Again much of the action in Lila, aside from the flashbacks, takes place in Gilead, a fictional town in Iowa. Gilead, the novel - Robinson’s second work of fiction, published 23 years after her debut, Housekeeping - takes the form of a long letter written by John Ames to his young son. Set in 1956, Ames, aware that he will be dead long before his boy reaches manhood, attempts to bequeath a record to the grown man of the future, a living document, which will serve as an intimate introduction and compensate for the years they will be unable to share together. Ames is also a chatty individual, he has a natural curiosity and a wandering mind as well as a quick temper and his many opinions. In addition to all of that, he has spent his life writing sermons, so sermonising comes naturally to him. The novel, Gilead, is a marvel of profundity and humanity. It was awarded the Pulitzer Prize.

In that novel there are glimpses of the calm presence of Lila as seen through the eyes of her adoring husband. He can not believe that she entered his life so late and has given him a son. Ames has an ailing heart and it also serves as a metaphor for the damaged condition of America. Gilead is as much about America as it is about Ames and the long life he knows is about to end. There is another son, Jack, the fallen child of Ames’s friend Broughton who named him, John Ames, in honour of his friend.

In Home, which was published four years later, in 2008, Robinson developed the story of this prodigal son, Jack, and centred the action in Broughton’s household, only a stroll from Ames’s house. The Reverend Broughton is also very old and even frailer than Ames. His youngest daughter Glory, cheated in love, has returned home to tend her father. After an absence of 20 years, Jack suddenly arrives, seeking sanctuary. Much of the narrative consists of the uneasy dialogue exchanged between Glory and the brother she barely knows but is eager to help. It is a tense, fraught narrative; the old man makes clear his love for his wayward son. Frequently overwhelmed by emotion, her own regrets, her dying father and the challenging moods of Jack, Glory often looks to the self-possessed, apparently serene Lila.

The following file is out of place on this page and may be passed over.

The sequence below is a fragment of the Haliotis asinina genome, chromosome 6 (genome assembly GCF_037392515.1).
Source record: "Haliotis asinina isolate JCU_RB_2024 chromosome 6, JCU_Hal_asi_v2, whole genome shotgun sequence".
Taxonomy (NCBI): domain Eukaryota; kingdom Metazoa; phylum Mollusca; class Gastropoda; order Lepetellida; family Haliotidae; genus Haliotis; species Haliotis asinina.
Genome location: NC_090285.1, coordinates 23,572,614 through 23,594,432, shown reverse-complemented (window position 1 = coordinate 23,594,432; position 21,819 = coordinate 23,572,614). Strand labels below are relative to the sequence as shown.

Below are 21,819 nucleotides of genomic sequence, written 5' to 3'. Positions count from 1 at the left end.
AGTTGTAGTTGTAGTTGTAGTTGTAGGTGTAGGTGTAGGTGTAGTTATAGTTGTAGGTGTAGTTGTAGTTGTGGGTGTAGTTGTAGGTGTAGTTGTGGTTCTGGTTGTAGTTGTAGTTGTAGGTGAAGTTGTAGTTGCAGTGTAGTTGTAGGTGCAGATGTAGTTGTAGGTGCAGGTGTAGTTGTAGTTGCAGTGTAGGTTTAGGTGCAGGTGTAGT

All the while Robinson is building towards this novel, told through a third person voice but clearly that of Lila’s measured viewpoint. In it Robinson looks even further back to an America blighted by the Depression when Lila was little: “Their own bad times started when the mule died, two years or so before everyone else started getting poorer and the wind turned dirty.” Although she had lived through it, Lila only heard about the Crash after it happened: “…and she had no idea what it was even after she knew what to call it. But it did seem like they gave it the right name. It was like one of those storms you might even sleep through, and when you wake up in the morning everything’s ruined or gone.”

Much to Broughton’s bemusement Ames conducts a genteel courtship with Lila that is dominated by her candid ambivalence and his grateful wonder. There are moments of humour such as when she asks him to explain the mystery of existence and he can’t. “From hearing him preach. He must have mentioned it at least once a week.” Although Ames resumes the role he had in Gilead, there are generous quotes from Scripture though less theology as in this book he is responding to Lila’s questions, whereas in Gilead he is often debating theological points with Broughton.

Lila is a sombre book, bleak yet courageous. Robinson has given a quiet woman centre stage. It has subtle pauses and expressive silences, a near-impossible feat to achieve in fiction. Time is against John Ames and Lila and their son. Amid the joy there is fierce anger.

In an image of devastating beauty Lila describes the old man taking his little boy fishing. “He had his pole and creel in his hand and you [the boy] in the crook of his arm and he went off down the road in the morning sunshine, striding along like a younger man…he came back an hour later and set the empty creel on the table and said, ‘We propped the pole and watched dragonflies. Then we got a little tired.’ And what a look he gave her, in the sorrow of his happiness.”